When students today do work experience, they might carry out menial tasks like filing paper or making the tea. Imagine what it must have been like, then, when each year in medieval Durham a young person was chosen to act as Bishop of Durham for the day. The tradition of electing Boy Bishops goes back hundreds of years, and in 2016 a theatrical festival will bring a Boy or Girl Bishop back to the city. Could the next one be you, or someone you know? Auditions for the role are taking place next week.
The Boy Bishop harks back to medieval festivities in select English Cathedral cities, such as London, Salisbury, or Newcastle. The most deserving boy was chosen from the choristers, and he would then be ‘bishop’ for a day, dressed in the same magnificent robes. He would give a sermon, sing, and command a troupe of monks. The date usually fell on St Nicholas’s Day.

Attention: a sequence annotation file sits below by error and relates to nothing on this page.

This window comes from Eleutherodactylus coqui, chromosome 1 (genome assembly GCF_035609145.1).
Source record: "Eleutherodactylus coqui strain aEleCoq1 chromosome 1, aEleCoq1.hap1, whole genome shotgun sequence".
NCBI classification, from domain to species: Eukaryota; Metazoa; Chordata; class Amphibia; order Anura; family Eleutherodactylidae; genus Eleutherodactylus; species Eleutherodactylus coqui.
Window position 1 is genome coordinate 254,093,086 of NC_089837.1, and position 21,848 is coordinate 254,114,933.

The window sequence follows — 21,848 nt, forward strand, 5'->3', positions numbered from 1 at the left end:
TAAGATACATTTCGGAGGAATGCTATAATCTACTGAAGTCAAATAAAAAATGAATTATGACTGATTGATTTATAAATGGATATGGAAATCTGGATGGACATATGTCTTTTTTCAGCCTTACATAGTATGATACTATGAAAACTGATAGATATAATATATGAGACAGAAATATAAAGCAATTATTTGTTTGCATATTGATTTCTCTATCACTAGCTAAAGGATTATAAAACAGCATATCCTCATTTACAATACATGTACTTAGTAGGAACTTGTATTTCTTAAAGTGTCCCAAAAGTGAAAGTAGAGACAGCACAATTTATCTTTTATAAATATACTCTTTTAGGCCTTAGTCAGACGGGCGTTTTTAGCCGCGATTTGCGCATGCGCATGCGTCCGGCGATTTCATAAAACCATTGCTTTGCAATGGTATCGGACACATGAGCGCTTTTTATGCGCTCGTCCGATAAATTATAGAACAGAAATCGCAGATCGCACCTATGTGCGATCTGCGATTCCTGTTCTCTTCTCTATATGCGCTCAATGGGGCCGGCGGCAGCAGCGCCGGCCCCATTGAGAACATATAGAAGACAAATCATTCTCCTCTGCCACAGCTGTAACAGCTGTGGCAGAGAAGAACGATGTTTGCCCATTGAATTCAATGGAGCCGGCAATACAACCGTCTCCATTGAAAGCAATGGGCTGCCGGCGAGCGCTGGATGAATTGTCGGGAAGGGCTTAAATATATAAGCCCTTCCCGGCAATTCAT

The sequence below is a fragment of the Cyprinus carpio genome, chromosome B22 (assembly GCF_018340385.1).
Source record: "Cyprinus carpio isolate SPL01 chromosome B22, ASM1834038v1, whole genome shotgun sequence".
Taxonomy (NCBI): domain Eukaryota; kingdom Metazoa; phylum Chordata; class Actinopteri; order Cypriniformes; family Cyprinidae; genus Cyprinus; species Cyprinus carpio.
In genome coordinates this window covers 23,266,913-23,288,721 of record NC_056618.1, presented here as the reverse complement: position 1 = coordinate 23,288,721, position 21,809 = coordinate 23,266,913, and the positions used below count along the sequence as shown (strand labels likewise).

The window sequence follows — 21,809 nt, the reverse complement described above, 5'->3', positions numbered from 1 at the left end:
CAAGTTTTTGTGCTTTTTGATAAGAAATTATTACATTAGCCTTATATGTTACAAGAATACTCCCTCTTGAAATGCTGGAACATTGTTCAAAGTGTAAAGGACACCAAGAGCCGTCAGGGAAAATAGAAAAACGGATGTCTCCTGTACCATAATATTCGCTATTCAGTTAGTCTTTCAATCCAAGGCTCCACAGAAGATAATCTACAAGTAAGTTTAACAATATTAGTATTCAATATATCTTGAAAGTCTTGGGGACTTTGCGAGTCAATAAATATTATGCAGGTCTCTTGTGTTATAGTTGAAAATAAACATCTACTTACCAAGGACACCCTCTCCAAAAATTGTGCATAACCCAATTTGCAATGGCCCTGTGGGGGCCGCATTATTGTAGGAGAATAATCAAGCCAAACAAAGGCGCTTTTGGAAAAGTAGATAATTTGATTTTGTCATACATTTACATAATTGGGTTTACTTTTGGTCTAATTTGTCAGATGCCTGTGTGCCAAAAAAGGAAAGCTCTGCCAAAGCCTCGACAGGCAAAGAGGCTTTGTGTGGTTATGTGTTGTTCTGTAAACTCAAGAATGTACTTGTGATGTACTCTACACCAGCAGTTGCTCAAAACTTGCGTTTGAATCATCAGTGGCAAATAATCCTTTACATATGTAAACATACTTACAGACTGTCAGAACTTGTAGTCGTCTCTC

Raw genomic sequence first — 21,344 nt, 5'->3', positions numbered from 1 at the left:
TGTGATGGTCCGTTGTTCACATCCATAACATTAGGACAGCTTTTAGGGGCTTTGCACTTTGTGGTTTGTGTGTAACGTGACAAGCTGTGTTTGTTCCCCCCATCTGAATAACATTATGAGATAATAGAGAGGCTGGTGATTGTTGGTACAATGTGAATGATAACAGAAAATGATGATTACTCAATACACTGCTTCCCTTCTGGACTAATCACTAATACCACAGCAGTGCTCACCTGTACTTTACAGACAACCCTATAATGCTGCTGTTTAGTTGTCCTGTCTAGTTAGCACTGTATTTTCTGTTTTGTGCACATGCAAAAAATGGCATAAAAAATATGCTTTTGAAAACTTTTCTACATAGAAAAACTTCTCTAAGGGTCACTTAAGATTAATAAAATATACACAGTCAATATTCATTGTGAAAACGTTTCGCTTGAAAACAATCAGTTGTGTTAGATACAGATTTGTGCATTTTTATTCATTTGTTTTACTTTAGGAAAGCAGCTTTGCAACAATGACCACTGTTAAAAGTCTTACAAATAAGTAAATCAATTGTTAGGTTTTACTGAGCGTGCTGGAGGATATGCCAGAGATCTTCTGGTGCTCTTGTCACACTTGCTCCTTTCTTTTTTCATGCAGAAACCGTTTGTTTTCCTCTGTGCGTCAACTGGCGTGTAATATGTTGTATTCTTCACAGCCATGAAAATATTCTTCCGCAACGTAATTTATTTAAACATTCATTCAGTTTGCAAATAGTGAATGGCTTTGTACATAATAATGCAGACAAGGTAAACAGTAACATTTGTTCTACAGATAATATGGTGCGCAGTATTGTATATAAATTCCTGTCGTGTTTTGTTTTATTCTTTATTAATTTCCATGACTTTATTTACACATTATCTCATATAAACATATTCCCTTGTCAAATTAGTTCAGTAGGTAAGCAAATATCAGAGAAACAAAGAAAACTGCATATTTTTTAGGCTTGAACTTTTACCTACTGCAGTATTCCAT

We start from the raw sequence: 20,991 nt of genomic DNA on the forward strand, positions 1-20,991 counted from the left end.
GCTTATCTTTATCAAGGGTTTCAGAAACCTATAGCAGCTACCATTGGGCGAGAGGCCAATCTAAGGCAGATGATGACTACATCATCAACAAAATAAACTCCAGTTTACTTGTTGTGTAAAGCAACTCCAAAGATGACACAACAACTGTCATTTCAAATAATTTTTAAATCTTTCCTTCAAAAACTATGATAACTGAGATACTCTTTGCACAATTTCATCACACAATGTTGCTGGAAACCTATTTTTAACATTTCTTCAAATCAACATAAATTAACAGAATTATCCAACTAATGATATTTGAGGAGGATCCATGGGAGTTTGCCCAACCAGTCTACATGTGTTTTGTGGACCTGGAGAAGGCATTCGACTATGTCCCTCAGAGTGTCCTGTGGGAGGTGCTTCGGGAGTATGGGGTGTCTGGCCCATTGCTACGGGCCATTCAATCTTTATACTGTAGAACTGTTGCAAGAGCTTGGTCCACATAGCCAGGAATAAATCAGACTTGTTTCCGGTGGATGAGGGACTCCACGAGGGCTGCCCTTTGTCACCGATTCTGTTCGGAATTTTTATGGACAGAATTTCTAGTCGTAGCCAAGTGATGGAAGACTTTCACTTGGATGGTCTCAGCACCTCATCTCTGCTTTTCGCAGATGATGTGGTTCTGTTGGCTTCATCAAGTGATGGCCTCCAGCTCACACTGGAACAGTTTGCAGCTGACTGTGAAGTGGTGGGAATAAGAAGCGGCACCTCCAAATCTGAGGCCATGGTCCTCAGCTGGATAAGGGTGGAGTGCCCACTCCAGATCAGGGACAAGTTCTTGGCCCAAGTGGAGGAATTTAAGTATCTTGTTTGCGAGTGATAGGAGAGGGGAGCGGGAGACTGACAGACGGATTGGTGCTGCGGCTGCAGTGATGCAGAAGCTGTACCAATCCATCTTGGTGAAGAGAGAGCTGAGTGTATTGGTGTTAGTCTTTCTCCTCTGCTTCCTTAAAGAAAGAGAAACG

Durham’s tradition is exceptional in that Durham had two boy bishops, not one; they officiated in late spring, not winter. In the fifteenth century, one boy bishop was chosen from the Almonry School (the predecessor of the current Chorister School). Another boy bishop, the so-called Bishop of Elvet, came from St Oswald’s parish.
Processions from the Cathedral to the parish churches featuring these bishops took place in Ascension week. The Rites of Durham, a sixteenth-century manuscript describing pre-Reformation religious ceremony in Durham, gives further details of the context of the ceremony, although the actual use of boy bishops had probably come to an end about 1475.
The person playing the part of the Boy or Girl Bishop in 2015 will need to learn one or two simple hymns. There will also be roles for child monks, banner carriers, torch bearers and other character parts. There will be a meeting and first rehearsal in spring; expect fortnightly rehearsals in June and another couple of rehearsals close to the show itself. Precise dates will be negotiated with you once the group has been established. More information for performers is available here.